Dame Emily, a not-so-modern Miss Marple, beavers away at both these problems and, in the final denouement when all characters are gathered together, Chief Inspector Drummond allows her the floor.  The reveal took me by surprise (and I can usually guess most).  The book should’ve stopped there, but, unfortunately, we moved on to a chapter which suddenly brought in a lot of new characters.  I can see that it tidied up the thread about Emily’s feelings about her house, but the story lost umph at the end.

Dame Emily’s character is well-written and we are on her side throughout, but, although she’s clearly elderly, there are questions unanswered, particularly what she did as a career, and why she’s a dame.  Maybe we will discover this in sequel.

Descriptions, especially of Beachy Head, were excellent.  Her depictions of rooms were also very good, especially of where characters were positioned, where and how.  The story is written in the third person and past tense.

Thoroughly recommended.

An Insubstantial Death can be found through Instant Apostle.

‘Trying to Fly’ by Annie Try

Could an unpleasant childhood experience have an impact on the rest of your life?

At the age of six, Jenny Drake witnesses a man commit suicide by jumping off a cliff above a beach in Devon.  The manner in which he positioned himself on the edge of the cliff was unusual, hands outstretched, as if he is attempting to fly.  Despite following a successful career as a librarian, and nursing both her parents until their deaths, this picture remains in Jenny’s mind for five decades, affecting her mental health.  When the reader first meets her, she is a recovering agoraphobic, just about able to leave her house in London for her appointments with Mike Lewis, her psychotherapist.

Jenny travels back to the beach in Devon, in an attempt to confront her fears, but she ends up having a panic attack in a beachside cafe.  Here, she meets, Jim, the son of the cafe-owner at the time of the suicide, who remembers the incident well.  Together, Jenny and Jim begin an investigation.  One of the first things they discover is that another man committed suicide in a similar way at about the same time; also they realise that they are putting themselves in danger.   However, this is not true crime fiction, hardly crime fiction at all, even though the other parts of the plotline hang on the detective-story thread.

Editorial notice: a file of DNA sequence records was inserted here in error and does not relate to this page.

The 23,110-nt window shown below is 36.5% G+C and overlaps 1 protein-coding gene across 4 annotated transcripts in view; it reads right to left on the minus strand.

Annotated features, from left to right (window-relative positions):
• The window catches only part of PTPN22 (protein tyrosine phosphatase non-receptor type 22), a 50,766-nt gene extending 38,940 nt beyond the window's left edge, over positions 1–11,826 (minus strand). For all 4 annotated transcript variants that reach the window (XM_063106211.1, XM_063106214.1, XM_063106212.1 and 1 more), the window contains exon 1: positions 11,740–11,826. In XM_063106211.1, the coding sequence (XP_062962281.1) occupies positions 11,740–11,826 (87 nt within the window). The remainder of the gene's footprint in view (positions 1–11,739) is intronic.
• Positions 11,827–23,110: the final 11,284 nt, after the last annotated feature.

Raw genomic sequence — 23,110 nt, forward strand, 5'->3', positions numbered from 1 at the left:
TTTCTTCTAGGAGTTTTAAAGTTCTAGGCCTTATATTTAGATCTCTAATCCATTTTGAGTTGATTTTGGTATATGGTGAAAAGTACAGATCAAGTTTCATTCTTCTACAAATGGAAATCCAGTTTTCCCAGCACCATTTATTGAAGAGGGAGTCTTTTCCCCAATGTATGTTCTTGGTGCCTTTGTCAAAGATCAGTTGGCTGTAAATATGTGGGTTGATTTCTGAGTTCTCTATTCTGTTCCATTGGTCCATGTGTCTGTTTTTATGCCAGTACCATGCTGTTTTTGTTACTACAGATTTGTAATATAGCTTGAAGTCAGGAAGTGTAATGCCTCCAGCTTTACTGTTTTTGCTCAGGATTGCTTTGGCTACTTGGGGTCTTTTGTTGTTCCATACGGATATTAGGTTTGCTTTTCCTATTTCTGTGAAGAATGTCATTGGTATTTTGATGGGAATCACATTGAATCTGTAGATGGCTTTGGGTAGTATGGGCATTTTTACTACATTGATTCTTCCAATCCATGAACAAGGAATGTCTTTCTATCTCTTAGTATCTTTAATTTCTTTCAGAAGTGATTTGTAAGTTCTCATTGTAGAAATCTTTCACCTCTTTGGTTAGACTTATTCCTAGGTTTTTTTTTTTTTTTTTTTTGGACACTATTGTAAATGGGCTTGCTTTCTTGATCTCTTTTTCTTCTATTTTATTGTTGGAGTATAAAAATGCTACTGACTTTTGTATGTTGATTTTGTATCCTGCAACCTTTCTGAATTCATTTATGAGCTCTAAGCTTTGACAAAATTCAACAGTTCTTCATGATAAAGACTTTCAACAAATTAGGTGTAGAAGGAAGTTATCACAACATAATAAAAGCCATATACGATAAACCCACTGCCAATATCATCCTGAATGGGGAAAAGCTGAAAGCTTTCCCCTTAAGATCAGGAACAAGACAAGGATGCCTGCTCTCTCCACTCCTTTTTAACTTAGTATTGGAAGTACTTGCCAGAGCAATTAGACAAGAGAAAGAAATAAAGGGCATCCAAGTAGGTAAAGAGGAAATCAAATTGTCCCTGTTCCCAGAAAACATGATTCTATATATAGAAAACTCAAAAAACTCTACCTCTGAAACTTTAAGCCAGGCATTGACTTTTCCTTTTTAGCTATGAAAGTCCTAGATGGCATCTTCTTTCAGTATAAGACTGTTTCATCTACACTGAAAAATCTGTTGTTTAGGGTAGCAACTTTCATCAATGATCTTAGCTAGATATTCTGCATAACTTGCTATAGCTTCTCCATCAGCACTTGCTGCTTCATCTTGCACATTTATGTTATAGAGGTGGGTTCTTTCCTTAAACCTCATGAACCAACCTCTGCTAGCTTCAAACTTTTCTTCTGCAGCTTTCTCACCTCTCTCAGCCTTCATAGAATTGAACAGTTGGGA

The author, herself a psychotherapist, managed, very effectively, to get into the mind of a recovering agoraphobic patient.  We read about how Jenny struggles to walk from her house to the local Tube station, managing to keep herself walking only by playing peek-a-boo with a toddler in a buggy who happened to be passing.  We learn about how she confuses her own anxieties with the prudery of a byegone age.  Should she, for instance, allow on ‘a man’ into her house?  Whatever would her mother think?  And can she trust Jim, seeing as he’s ‘a man’?

The style is gentle and easy going.  A Christian novel, published by a Christian publisher, the religious content is painted with a very light hand.  Jenny prays, but her prayers are never shared with the reader.  As is often the case, Christian fiction is characterised by how characters behave – and how they don’t behave.  Christians reading this (and non-Christians, for that matter) look up Matthew 7:16.

‘Trying to Fly’ can be ordered from Instant Apostle.  I have joined a Facebook group committed to reviewing Instant Apostle works and putting my reviews on to Amazon, so I will be writing quite a few posts like this one.  The Girl at the End of the Road and The Key to All Unknown, both by K A Hitchins, which I have reviewed recently, are also Instant Apostles.  Do I recommend Trying to Fly by Annie Try?  Yes, of course.

Now, I’m going to try and publish this post, without my ten month old computer protesting too much.  We had a fit of the vapours at the weekend, in which we refused even to load Windows, and my plea to Dell brought forth four pages of close-typed detailed instructions, which got us going again, but we’re still slow and clunky.  More instructions from Dell have ensued today, but I haven’t yet had the courage, or the time, to follow them through.

As the title-theme of this book is very serious, I leave you with an image of an ancient aeroplane, which is sort of on-topic, but not quite.

Ancient aeroplane